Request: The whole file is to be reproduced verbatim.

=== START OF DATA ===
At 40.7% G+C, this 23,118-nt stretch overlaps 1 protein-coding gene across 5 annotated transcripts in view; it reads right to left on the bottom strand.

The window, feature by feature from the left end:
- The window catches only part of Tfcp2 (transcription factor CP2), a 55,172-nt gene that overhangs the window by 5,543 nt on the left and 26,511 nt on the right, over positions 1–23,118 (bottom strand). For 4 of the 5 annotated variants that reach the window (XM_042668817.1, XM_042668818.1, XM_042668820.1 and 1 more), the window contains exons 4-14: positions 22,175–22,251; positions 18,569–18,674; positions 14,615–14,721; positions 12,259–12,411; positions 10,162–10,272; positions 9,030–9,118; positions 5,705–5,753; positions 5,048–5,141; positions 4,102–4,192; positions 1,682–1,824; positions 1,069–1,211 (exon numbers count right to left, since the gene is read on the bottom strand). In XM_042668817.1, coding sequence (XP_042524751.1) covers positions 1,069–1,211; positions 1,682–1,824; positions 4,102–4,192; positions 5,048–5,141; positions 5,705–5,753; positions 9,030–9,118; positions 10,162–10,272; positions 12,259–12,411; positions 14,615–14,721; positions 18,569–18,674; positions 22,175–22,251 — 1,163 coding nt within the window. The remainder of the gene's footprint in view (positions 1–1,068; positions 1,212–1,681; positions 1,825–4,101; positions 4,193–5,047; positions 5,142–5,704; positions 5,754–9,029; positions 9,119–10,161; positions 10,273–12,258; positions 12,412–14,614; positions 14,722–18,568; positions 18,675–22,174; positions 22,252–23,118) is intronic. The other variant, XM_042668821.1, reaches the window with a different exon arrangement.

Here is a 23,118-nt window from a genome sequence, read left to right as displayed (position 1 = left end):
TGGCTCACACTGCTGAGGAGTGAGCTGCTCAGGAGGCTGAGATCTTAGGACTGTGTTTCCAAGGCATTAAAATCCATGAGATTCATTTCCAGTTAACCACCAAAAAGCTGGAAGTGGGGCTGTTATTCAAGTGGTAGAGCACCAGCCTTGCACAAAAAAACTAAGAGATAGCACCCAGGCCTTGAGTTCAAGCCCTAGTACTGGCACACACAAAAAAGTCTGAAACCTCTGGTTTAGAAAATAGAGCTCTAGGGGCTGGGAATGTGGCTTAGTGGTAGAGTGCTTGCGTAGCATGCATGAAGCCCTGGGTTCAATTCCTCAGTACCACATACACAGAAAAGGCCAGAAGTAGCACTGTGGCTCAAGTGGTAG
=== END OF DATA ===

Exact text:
At 40.7% G+C, this 23,118-nt stretch overlaps 1 protein-coding gene across 5 annotated transcripts in view; it reads right to left on the bottom strand.

The window, feature by feature from the left end:
- The window catches only part of Tfcp2 (transcription factor CP2), a 55,172-nt gene that overhangs the window by 5,543 nt on the left and 26,511 nt on the right, over positions 1–23,118 (bottom strand). For 4 of the 5 annotated variants that reach the window (XM_042668817.1, XM_042668818.1, XM_042668820.1 and 1 more), the window contains exons 4-14: positions 22,175–22,251; positions 18,569–18,674; positions 14,615–14,721; positions 12,259–12,411; positions 10,162–10,272; positions 9,030–9,118; positions 5,705–5,753; positions 5,048–5,141; positions 4,102–4,192; positions 1,682–1,824; positions 1,069–1,211 (exon numbers count right to left, since the gene is read on the bottom strand). In XM_042668817.1, coding sequence (XP_042524751.1) covers positions 1,069–1,211; positions 1,682–1,824; positions 4,102–4,192; positions 5,048–5,141; positions 5,705–5,753; positions 9,030–9,118; positions 10,162–10,272; positions 12,259–12,411; positions 14,615–14,721; positions 18,569–18,674; positions 22,175–22,251 — 1,163 coding nt within the window. The remainder of the gene's footprint in view (positions 1–1,068; positions 1,212–1,681; positions 1,825–4,101; positions 4,193–5,047; positions 5,142–5,704; positions 5,754–9,029; positions 9,119–10,161; positions 10,273–12,258; positions 12,412–14,614; positions 14,722–18,568; positions 18,675–22,174; positions 22,252–23,118) is intronic. The other variant, XM_042668821.1, reaches the window with a different exon arrangement.

Here is a 23,118-nt window from a genome sequence, read left to right as displayed (position 1 = left end):
TGGCTCACACTGCTGAGGAGTGAGCTGCTCAGGAGGCTGAGATCTTAGGACTGTGTTTCCAAGGCATTAAAATCCATGAGATTCATTTCCAGTTAACCACCAAAAAGCTGGAAGTGGGGCTGTTATTCAAGTGGTAGAGCACCAGCCTTGCACAAAAAAACTAAGAGATAGCACCCAGGCCTTGAGTTCAAGCCCTAGTACTGGCACACACAAAAAAGTCTGAAACCTCTGGTTTAGAAAATAGAGCTCTAGGGGCTGGGAATGTGGCTTAGTGGTAGAGTGCTTGCGTAGCATGCATGAAGCCCTGGGTTCAATTCCTCAGTACCACATACACAGAAAAGGCCAGAAGTAGCACTGTGGCTCAAGTGGTAG